Change starts with the choice
Food for thought – getting to know more about the food you eat
Can you tell how an animal has been reared before ending up on our supermarket shelves? Or the welfare of an animal used in processed and pre-packaged food? Did they have adequate space or enough light? Would you like the power to make more decisions around the food you eat? And would you like to be given the information to make those choices?
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There is no mandatory UK legislation covering meat labelling
UK legislation requires the packaging of just two forms of animal products to include information on how the animal has been reared or caught: whole eggs laid by hens, and unprocessed fish such as salmon fillets.
The lives of farm animals vary greatly. Currently, the vast majority of labels on food products don’t provide a clear description of how the animal was reared or the welfare standards applied to the animals. The introduction of mandatory labelling of food products has the potential to transform consumer behaviour and buying patterns, contributing to improved levels of animal welfare overall. This would cover the way in which they were reared (‘method of production’) and how they were slaughtered (‘method of slaughter’) such as whether they were pre-stunned or not.
Take back the power to make decisions
Misleading imagery on products, together with a lack of clear, easy-to-understand labelling information, means that consumers are less likely to make animal welfare a conscious factor when choosing animal products.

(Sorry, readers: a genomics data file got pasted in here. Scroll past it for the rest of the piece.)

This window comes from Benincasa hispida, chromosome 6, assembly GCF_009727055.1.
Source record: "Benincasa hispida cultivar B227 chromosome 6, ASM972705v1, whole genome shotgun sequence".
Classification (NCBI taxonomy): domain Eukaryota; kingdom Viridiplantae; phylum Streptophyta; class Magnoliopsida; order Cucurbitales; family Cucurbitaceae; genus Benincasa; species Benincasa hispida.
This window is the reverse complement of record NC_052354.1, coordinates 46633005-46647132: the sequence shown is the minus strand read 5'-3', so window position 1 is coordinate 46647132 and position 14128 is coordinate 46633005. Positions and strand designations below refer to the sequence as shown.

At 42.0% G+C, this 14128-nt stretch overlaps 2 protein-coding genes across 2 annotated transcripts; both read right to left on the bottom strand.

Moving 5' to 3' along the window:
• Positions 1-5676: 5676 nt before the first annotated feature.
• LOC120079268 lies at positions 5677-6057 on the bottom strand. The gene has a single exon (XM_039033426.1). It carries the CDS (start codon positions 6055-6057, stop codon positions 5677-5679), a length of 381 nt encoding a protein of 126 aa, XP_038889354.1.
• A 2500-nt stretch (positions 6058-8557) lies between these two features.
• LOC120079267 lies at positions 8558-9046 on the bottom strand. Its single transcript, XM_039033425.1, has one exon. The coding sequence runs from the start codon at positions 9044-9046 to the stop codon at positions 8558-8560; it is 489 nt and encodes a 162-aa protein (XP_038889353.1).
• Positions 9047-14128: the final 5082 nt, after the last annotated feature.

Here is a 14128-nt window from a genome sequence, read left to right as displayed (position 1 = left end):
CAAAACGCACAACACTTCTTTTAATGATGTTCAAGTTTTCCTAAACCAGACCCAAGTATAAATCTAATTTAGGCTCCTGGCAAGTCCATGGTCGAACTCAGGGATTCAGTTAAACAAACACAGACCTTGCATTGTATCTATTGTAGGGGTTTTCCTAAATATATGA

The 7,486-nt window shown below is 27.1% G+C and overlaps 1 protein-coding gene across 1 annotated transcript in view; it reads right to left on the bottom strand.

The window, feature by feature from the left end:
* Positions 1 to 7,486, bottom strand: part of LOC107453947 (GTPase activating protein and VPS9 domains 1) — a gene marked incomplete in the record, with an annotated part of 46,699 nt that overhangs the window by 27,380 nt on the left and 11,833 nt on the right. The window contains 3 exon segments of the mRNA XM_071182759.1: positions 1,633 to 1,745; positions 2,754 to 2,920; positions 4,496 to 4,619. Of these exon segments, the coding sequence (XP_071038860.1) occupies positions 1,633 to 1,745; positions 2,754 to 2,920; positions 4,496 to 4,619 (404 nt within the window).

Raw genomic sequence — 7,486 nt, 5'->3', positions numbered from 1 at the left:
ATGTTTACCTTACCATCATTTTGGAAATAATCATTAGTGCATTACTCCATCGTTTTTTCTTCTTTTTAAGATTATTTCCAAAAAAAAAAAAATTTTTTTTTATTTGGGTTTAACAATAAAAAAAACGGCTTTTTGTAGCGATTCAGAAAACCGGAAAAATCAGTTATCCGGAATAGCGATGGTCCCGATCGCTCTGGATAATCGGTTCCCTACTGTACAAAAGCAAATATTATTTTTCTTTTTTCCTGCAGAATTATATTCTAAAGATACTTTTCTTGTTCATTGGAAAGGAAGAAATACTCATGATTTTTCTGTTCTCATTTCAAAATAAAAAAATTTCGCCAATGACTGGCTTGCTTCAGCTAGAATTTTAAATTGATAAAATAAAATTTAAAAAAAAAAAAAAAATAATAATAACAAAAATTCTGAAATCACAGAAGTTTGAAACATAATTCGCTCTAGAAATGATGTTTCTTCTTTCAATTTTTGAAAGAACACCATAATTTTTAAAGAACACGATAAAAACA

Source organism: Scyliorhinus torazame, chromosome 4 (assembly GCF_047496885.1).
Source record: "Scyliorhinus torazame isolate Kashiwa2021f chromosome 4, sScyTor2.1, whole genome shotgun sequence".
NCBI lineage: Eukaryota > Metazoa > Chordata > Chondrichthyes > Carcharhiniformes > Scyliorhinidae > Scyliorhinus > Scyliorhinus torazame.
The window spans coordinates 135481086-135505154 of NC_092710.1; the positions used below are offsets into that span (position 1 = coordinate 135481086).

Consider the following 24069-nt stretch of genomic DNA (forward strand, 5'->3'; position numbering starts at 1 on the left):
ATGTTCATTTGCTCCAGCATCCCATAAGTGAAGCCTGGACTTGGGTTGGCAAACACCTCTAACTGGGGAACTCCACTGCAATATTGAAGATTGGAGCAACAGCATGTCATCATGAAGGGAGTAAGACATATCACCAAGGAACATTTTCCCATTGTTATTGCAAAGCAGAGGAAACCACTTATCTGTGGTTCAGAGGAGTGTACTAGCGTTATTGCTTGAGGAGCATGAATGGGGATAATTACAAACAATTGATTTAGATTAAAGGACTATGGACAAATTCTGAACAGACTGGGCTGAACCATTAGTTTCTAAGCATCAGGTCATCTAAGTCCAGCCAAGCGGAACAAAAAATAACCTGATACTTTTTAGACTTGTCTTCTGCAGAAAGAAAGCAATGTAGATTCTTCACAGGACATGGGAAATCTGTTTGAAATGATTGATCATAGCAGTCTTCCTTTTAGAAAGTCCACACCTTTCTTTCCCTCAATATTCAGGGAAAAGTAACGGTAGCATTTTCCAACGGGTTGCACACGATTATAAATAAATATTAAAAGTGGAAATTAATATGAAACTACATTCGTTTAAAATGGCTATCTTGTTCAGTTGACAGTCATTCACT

Mandatory labelling on animal products helps consumers make informed choices to support production processes that are more respectful of animal welfare. This choice can also influence the food industry to respond to the production of higher welfare produce, and to do so more quickly.
What kind of labelling currently exists?
At the moment, there are a wide range of labels on animal product packaging giving information on the farming system used. Research** shows that, on average, consumers take between 41 and 81 seconds to choose their meat, so it isn’t easy to make informed choices about what we buy based on the current unconnected and limited labels.
Clear, mandatory labelling will help inform food service customers and shoppers in supermarkets about how the animals in the products they choose have been reared. This will support farmers and give them an incentive to raise animals to higher welfare standards, as well as provide consumers with more choice over the products they buy and consume.
What labels would improve consumer choice?
- How that animal was kept.
- How that animal was killed.
We believe the development of a clear and accessible food labelling system will reflect consumer desire for greater transparency over how food is produced.
Mandatory labelling worked for eggs
Under the scheme, all shell eggs, including imports, must be labelled according to their method of production. The rules also require ‘country of origin’ labelling as well as a ‘non-EC standards’ mark for imports where there is “no sufficient guarantee as to the equivalence of rules”. The number of egg-laying hens kept in the alternative, non-cage systems steadily increased in the EU following the introduction of the scheme, indicating the positive impact of a higher level of transparency on the decisions consumers were making.
The current labelling system and defining criteria used for shell eggs deliver clear, simple, transparent information to consumers at the point of sale. This lets them make informed choices in line with their core values.
It’s clear that, given more choices, consumers want higher welfare, so our ask is simple: to extend this mandatory labelling system to all animal products.
Food labelling - what you need to know
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*Poll conducted by Sanvata Comres on an audience of 2,500 people UK-wide on 1 Feb 2023